Egyptian security officials reported a clash between Muslims and Christians early Saturday which left five men, four Christians and a Muslim, dead in a suburb of the city of Shubra el-Kheima, north of Cairo.
According to Reuters, the violence broke out on Friday after a group of Christian children were drawing what looked like a swastika on the wall of a Muslim religious institute.
CNN reports that the violence was sparked after Christians drew crosses on the walls of a Muslim school which angered members of the Muslim community.
On the other hand, according the New York Times, the police reported that clashes started when young Muslims drew inflammatory symbols on an Islamic institute and local mosque. This led to a quarrel between nearby Christians and Muslims to the point that residents were wielding guns at each other.
“I saw the kids drawing on the wall after afternoon prayers, so I grabbed them and told them to remove what they’d just written,” said Mahmoud Mahmoud al-Alfi, a Muslim resident.
Subsequently, Reuters reported that another man arrived and started to beat the children.The situation escalated when someone drew a gun and fired into the air, killing one boy with a stray bullet.
According to CNN, both the perpetrators and other Christians took shelter in a nearby church as angry members of the Muslim community tried to storm the building. Fortunately, security forces arrived in time to prevent them.
State news agency MENA reported that unidentified assailants set fire to parts of the local church during the clashes.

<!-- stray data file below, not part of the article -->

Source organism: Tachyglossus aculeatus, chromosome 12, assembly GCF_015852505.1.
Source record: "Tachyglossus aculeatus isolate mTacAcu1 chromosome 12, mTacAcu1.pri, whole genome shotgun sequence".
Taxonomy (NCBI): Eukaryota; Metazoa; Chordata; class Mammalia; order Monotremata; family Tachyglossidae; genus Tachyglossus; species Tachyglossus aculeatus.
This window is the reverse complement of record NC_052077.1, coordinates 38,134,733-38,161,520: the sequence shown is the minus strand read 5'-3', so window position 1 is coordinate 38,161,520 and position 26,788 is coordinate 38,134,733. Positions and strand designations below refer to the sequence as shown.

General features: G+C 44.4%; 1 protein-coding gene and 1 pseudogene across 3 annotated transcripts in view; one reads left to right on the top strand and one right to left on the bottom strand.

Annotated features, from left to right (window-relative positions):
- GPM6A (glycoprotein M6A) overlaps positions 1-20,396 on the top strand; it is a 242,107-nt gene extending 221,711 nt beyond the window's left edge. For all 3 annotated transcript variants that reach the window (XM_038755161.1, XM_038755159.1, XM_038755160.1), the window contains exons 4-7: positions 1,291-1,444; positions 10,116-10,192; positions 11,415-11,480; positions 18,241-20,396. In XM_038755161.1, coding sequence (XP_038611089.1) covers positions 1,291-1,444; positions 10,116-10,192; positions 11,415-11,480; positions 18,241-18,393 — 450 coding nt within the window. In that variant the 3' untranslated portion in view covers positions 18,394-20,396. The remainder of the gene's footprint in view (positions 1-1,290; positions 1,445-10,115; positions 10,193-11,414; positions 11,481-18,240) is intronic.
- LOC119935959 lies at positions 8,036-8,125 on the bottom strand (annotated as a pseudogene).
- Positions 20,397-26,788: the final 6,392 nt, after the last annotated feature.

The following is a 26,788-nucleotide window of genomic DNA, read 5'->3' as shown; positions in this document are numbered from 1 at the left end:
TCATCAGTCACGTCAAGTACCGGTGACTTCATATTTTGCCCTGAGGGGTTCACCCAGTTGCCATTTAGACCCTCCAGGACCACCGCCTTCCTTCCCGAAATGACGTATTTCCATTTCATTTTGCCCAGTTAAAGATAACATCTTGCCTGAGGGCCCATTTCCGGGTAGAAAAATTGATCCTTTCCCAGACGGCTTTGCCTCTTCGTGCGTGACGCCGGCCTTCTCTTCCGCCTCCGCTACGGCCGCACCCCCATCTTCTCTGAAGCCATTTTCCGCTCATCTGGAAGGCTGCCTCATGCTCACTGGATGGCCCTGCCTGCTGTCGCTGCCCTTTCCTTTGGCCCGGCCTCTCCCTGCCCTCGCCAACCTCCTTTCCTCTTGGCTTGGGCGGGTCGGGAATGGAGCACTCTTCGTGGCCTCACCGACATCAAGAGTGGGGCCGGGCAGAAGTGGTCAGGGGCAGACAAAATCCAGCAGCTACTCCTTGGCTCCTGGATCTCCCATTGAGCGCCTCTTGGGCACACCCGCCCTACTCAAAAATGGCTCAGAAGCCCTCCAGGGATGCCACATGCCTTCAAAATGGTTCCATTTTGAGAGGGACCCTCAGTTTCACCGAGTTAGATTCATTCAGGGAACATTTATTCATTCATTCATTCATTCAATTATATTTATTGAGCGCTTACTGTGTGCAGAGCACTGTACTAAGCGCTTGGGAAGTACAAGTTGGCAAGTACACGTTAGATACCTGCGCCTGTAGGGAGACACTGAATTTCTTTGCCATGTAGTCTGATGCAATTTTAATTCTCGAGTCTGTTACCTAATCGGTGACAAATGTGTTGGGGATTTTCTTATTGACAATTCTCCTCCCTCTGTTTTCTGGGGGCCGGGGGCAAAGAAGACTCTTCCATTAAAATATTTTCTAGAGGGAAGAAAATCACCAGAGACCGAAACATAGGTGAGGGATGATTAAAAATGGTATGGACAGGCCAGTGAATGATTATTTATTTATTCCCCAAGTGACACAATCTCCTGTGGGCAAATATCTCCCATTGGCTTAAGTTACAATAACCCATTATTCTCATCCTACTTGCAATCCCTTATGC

The New York Times also reported the accounts of different residents which included statements that the police arrived hours after the clashes. Other accounts reported that the violence was set off by feuding families and another stated that the fight began after a woman was verbally harassed in the street.
NBC reports that the town was quiet Saturday with a heavy security presence following the detention of 15 people.
According to the Jerusalem Post, incidents of Christian-Muslim violence have increased since the toppling of Hosni Mubarak in 2011.
Current Egyptian President has promised to protect the rights of Coptic Christians, who make up 10 percent of the country’s 85 million people.
In response to the incident, the President’s office stated that “The presidency … totally rejects any attempt against the unity and cohesiveness of Egyptian society and will decisively confront any attempt to spark sectarian strife among Egyptian people, Muslim and Christian.”
In addition, Saad al-Katatni, the head of the Muslim Brotherhood political party, said on his Facebook website that “The sectarian riots which happened in El Khusus are unacceptable and grave; there are some who want to set Egypt ablaze and create crises.”
MENA also reported that Grand Sheikh Ahmed al-Tayeb, of Egypt’s leading Islamic authority Al-Azhar, sought to “preserve the national character which characterizes the Egyptian people, Muslims and Christians.”
Reuters reports that the last bloodiest conflict was in October 2011 when 25 people — most of them Coptic Christian demonstrators — were killed in clashes with troops in Cairo.